Recalling the first years of Pride celebrations in the early 1970s, photographer Stanley Stellar remembers how all the energy was concentrated in a small area of Christopher Street in New York City’s West Village. At the time, it was the rare neighborhood where gay people could go and meet in public, and Pride parades operated at a neighborhood-level size too — a far cry from the estimated five million people who attended last July’s World Pride event in New York City, the largest LGBTQ celebration in history.
“It started as a small social thing,” Stellar, now 75, recalls. “There were marchers too — very brave souls with signs, like Marsha P. Johnson, who inspired all of us. When people would taunt us, cars would drive by and spit at us, yell at us constantly, Marsha would be there, looking outrageous and glorious in her own aesthetic, and she would say ‘pay them no mind.’ That’s what the ‘P’ is for, is ‘pay them no mind, don’t let them stop us.’”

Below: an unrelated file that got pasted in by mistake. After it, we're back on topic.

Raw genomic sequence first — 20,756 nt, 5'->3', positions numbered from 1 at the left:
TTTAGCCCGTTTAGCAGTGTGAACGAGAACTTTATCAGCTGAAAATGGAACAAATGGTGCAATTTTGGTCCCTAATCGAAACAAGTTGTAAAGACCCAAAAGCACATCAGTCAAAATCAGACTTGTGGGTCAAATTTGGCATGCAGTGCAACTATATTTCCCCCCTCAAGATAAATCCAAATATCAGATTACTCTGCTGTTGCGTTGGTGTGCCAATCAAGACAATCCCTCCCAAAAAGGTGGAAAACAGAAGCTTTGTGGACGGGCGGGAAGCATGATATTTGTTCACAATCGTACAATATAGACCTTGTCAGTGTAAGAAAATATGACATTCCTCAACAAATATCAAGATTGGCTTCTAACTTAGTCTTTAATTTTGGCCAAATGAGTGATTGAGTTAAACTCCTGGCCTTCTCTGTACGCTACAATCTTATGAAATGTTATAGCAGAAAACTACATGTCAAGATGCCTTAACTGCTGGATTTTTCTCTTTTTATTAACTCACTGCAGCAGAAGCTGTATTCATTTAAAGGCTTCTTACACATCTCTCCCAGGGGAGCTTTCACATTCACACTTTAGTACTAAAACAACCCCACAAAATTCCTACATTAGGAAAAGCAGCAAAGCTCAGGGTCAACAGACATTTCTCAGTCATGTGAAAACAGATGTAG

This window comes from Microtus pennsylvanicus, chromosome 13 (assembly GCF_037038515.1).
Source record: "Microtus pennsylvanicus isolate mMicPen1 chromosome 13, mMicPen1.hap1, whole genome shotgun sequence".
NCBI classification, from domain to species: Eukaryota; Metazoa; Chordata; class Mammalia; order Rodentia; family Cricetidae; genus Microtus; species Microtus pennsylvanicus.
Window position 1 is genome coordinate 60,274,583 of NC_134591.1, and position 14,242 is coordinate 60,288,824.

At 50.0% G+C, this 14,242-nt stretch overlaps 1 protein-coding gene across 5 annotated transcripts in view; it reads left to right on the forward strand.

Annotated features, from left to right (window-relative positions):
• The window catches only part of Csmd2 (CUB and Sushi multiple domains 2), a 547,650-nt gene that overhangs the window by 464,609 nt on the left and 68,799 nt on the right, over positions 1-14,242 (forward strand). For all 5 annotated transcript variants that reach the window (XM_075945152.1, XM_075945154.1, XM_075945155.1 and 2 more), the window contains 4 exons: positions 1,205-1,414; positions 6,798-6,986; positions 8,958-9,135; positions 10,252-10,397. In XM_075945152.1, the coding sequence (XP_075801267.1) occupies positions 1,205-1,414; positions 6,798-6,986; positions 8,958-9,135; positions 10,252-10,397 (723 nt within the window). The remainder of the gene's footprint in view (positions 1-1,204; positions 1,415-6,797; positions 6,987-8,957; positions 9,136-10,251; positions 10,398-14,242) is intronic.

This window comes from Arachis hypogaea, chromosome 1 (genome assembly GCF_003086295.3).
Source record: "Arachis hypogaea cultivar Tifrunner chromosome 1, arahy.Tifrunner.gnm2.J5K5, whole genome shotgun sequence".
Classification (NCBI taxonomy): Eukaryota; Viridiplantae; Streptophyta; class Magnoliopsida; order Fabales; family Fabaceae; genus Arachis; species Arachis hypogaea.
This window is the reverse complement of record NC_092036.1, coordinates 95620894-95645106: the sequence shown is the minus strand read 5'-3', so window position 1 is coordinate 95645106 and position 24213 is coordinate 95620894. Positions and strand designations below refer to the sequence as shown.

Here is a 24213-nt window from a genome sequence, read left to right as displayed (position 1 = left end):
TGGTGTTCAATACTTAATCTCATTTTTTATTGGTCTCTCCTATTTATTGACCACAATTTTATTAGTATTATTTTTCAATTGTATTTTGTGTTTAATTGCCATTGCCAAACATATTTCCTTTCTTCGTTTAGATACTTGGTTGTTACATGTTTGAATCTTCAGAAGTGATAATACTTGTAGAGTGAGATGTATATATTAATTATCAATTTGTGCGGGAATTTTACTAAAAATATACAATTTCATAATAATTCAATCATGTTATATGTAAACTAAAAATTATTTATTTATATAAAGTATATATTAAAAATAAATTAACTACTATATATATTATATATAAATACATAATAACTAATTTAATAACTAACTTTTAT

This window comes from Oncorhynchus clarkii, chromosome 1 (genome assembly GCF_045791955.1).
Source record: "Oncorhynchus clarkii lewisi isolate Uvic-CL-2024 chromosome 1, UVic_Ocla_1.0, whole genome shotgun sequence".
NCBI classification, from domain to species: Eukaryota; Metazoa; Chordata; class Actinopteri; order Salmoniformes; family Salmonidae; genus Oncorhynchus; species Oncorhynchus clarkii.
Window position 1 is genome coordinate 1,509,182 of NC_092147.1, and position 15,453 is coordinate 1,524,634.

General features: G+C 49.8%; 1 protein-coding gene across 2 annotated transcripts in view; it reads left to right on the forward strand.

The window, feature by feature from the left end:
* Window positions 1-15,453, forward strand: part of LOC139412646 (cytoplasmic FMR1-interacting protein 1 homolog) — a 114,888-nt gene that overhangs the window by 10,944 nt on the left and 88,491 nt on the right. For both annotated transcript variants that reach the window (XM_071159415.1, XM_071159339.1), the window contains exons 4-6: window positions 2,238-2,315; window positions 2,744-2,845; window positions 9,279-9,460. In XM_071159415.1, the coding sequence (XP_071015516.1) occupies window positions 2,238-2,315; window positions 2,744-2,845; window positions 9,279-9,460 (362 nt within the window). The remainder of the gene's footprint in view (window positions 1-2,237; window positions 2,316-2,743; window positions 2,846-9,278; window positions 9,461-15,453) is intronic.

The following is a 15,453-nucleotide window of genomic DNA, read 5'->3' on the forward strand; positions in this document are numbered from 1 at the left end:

That unstoppable spirit is now marking its 50th anniversary: the first Pride parades took place in the U.S. in 1970, a year after the uprising at the Stonewall Inn that many consider to be the catalyst for the modern LGBTQ liberation movement. In a year when large gatherings are prevented by the coronavirus and many Pride events have been cancelled or postponed, over 500 Pride and LGBTQIA+ community organizations from 91 countries will participate in Global Pride on June 27. But, over the decades, Pride parades have evolved in a way that goes beyond the number of participants — and, having photographed five decades worth of them, Stellar has seen that evolution firsthand. “That was the epicenter of the gay world,” he says of the early years of Pride.
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The Stonewall Uprising took place over a series of nights at the end of June 1969. Although the LGBTQ community had pushed back against police discrimination in several other smaller occasions in the late 1960s in cities like San Francisco and L.A., Stonewall cut through in an unprecedented way.